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New Shark Species Discovered In Atlantic Ocean: Here's What Makes The Third Sixgill Shark So Special

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A team of scientists have discovered a new shark species, specifically the third kind of sixgill shark, in the Atlantic Ocean.

What differentiates the Atlantic sixgill shark from its cousins in the Indian Ocean and Pacific Ocean, and why are these sharks so special?

The Atlantic Sixgill Shark: A New Species

Through genetic testing, scientists confirmed the Atlantic sixgill shark is a new species that is different from the other kinds of sixgill shark found in the Indian Ocean and Pacific Ocean. The other two species in the family are the bluntnose sixgill shark and the bigeyed sixgill shark.

"We showed that the sixgills in the Atlantic are actually very different from the ones in the Indian and Pacific Oceans on a molecular level, to the point where it is obvious that they're a different species even though they look very similar to the naked eye," said Florida Institute of Technology assistant professor and shark biologist Toby Daly-Engel.

Scientists analyzed 1,310 base pairs of two mitochondrial genes to make the discovery, which was published in the Marine Biodiversity journal. They found that there were enough differences in the sixgill sharks in the Atlantic Ocean to consider them as a new species. The Atlantic sixgill shark is also called the Hexanchus vitulus.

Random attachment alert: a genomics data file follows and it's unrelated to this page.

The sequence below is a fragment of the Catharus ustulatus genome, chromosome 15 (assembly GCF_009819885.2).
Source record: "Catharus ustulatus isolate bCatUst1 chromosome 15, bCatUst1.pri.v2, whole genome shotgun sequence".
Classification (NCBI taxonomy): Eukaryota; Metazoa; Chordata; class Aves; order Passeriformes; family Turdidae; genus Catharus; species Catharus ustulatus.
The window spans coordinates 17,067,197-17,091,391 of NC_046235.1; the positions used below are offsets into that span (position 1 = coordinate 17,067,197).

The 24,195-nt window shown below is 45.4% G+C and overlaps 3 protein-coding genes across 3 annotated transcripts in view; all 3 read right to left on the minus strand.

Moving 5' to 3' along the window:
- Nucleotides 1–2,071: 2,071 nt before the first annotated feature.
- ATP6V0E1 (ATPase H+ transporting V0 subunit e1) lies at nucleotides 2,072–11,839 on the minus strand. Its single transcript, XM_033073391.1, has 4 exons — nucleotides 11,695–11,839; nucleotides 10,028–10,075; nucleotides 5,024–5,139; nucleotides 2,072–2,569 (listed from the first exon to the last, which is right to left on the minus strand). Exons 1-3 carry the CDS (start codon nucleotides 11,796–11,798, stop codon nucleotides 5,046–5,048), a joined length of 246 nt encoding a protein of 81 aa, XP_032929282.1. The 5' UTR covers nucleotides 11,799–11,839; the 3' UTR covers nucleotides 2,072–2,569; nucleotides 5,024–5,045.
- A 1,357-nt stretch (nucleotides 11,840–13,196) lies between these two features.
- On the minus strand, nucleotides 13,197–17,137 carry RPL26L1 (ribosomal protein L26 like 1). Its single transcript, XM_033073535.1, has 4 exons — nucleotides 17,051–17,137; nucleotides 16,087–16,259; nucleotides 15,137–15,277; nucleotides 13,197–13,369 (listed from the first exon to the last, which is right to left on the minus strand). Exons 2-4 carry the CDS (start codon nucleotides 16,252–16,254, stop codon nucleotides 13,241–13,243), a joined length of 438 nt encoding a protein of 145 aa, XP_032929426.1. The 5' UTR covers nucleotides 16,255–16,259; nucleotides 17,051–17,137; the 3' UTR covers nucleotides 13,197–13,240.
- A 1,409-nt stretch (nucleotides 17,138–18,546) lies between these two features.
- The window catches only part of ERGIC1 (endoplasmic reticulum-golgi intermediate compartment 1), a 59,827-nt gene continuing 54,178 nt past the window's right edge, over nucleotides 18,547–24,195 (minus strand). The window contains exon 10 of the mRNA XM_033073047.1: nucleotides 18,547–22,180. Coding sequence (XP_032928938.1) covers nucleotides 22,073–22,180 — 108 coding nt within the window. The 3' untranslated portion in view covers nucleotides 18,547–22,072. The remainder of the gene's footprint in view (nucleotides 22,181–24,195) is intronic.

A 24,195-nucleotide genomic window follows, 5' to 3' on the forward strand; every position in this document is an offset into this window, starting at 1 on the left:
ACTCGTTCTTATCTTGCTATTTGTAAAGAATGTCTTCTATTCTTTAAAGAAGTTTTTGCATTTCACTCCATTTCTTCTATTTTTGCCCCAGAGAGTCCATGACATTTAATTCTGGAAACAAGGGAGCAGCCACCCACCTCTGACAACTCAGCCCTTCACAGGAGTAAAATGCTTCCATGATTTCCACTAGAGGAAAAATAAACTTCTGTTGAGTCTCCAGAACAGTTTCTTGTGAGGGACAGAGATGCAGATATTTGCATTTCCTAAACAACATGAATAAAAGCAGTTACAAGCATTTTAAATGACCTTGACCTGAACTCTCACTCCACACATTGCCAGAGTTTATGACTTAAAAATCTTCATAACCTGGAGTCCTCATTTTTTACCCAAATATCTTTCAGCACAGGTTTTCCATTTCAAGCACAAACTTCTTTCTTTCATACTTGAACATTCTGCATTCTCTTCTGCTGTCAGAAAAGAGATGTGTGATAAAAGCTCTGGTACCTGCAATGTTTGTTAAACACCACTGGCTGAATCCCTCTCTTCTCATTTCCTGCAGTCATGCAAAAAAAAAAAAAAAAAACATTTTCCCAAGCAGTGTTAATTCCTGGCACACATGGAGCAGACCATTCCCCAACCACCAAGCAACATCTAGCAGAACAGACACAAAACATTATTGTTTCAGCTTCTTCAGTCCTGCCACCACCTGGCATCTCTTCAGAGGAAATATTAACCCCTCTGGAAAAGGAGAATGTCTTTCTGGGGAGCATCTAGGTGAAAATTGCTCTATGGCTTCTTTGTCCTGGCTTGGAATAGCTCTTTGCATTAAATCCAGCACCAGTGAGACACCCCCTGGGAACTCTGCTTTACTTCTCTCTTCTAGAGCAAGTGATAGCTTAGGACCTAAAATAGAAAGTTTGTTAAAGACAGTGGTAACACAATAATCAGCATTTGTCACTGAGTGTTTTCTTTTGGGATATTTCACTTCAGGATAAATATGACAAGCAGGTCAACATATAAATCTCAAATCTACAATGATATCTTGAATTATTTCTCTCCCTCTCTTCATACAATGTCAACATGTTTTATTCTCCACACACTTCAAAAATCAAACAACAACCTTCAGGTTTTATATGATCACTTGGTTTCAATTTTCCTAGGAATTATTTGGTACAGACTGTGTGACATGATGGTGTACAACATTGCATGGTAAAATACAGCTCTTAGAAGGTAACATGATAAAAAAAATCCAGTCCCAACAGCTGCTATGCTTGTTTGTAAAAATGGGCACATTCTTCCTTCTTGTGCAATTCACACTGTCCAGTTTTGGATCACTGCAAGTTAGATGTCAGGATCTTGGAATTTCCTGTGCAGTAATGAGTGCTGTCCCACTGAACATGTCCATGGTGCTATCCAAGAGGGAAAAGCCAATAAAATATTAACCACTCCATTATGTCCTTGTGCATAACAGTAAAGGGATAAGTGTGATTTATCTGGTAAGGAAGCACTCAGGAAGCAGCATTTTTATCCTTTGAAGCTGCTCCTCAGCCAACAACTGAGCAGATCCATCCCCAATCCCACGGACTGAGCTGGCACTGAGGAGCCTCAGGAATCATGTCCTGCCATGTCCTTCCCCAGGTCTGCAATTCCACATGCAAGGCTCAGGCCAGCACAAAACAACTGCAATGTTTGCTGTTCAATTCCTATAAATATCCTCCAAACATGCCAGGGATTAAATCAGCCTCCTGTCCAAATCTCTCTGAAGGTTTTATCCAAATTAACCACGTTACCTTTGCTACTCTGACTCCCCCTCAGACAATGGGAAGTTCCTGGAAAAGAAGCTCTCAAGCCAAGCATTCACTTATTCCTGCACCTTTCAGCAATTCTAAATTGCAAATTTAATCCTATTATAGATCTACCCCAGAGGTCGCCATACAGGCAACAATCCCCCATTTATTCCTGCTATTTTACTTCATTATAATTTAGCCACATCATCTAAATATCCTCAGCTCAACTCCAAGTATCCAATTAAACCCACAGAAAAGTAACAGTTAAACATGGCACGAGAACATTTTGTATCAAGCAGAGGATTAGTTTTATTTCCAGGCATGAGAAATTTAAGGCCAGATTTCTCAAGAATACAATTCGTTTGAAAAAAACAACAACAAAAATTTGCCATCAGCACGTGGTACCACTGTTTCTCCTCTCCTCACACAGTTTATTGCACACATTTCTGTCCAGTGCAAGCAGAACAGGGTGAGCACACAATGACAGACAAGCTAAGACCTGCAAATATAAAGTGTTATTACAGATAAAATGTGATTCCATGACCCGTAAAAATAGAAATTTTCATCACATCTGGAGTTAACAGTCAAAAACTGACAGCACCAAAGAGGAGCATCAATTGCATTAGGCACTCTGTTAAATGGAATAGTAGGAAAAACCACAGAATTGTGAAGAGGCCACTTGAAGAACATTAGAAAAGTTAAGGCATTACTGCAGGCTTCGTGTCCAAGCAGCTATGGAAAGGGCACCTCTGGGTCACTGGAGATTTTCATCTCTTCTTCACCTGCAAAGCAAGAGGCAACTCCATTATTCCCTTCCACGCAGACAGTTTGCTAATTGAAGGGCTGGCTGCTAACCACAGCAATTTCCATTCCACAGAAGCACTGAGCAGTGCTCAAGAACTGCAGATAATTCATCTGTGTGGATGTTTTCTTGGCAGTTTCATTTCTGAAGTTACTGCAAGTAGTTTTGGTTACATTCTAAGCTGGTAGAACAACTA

The Atlantic sixgill shark has a length of up to 6 feet, smaller than their counterparts in the Indian Ocean and Pacific Ocean that can grow longer than 15 feet. In comparison, the average female Great white shark is 15 feet to 16 feet long. The lower teeth of the Atlantic sixgill shark resemble saws, and they have six gill slits, as suggested by their name, compared to five gill slits for most other shark species.

The importance of the discovery of the Atlantic sixgill shark is that it gives the species a better chance of survival in the long-term. Now that the third species has been identified, it is now known that overfishing sixgill sharks in the Atlantic Ocean should be prevented, as they are not the same ones found in the Indian Ocean and Pacific Ocean.

The Ancestors Of Sixgill Sharks

The sixgill sharks are one of the oldest residents of the Earth, with ancestors that date as far back as 250 million years. This means that sixgill sharks were already around even before the dinosaurs ruled the earth and survived through the catastrophe that wiped out the dinosaurs.

However, because sixgill sharks live thousands of feet below the surface of the ocean, they have proven to be challenging to study for scientists. The discovery of the Atlantic sixgill shark may lead to a better understanding of shark diversity, not just for the sixgill sharks but also for the entire species.

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